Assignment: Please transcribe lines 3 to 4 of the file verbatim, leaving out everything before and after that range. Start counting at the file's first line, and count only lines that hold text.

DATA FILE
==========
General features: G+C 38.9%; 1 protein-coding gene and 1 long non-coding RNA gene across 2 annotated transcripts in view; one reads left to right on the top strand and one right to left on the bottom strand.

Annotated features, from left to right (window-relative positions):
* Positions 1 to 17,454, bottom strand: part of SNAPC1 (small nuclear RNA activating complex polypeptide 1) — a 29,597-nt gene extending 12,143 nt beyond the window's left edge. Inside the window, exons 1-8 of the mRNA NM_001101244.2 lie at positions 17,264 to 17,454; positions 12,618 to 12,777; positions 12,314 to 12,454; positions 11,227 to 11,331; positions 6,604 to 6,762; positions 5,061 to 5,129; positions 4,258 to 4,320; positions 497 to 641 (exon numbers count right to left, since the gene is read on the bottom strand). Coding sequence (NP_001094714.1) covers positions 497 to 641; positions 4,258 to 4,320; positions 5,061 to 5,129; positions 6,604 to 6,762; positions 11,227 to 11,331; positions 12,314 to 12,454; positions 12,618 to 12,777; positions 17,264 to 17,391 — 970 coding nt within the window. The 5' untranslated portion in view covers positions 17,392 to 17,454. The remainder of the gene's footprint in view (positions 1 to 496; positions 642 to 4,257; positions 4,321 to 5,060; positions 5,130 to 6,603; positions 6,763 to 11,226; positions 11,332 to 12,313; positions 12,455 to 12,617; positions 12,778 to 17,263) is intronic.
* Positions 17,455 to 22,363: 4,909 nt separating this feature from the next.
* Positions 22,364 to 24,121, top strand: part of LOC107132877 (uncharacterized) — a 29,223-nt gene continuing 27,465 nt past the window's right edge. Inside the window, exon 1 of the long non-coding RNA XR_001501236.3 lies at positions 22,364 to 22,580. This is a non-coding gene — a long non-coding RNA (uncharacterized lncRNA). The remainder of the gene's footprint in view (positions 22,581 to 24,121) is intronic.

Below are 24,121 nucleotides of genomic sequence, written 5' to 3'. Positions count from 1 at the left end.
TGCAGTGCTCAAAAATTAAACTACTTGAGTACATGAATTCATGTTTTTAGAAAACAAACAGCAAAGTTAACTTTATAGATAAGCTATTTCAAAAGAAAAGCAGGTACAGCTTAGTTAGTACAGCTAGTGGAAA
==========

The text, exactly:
* Positions 1 to 17,454, bottom strand: part of SNAPC1 (small nuclear RNA activating complex polypeptide 1) — a 29,597-nt gene extending 12,143 nt beyond the window's left edge. Inside the window, exons 1-8 of the mRNA NM_001101244.2 lie at positions 17,264 to 17,454; positions 12,618 to 12,777; positions 12,314 to 12,454; positions 11,227 to 11,331; positions 6,604 to 6,762; positions 5,061 to 5,129; positions 4,258 to 4,320; positions 497 to 641 (exon numbers count right to left, since the gene is read on the bottom strand). Coding sequence (NP_001094714.1) covers positions 497 to 641; positions 4,258 to 4,320; positions 5,061 to 5,129; positions 6,604 to 6,762; positions 11,227 to 11,331; positions 12,314 to 12,454; positions 12,618 to 12,777; positions 17,264 to 17,391 — 970 coding nt within the window. The 5' untranslated portion in view covers positions 17,392 to 17,454. The remainder of the gene's footprint in view (positions 1 to 496; positions 642 to 4,257; positions 4,321 to 5,060; positions 5,130 to 6,603; positions 6,763 to 11,226; positions 11,332 to 12,313; positions 12,455 to 12,617; positions 12,778 to 17,263) is intronic.
* Positions 17,455 to 22,363: 4,909 nt separating this feature from the next.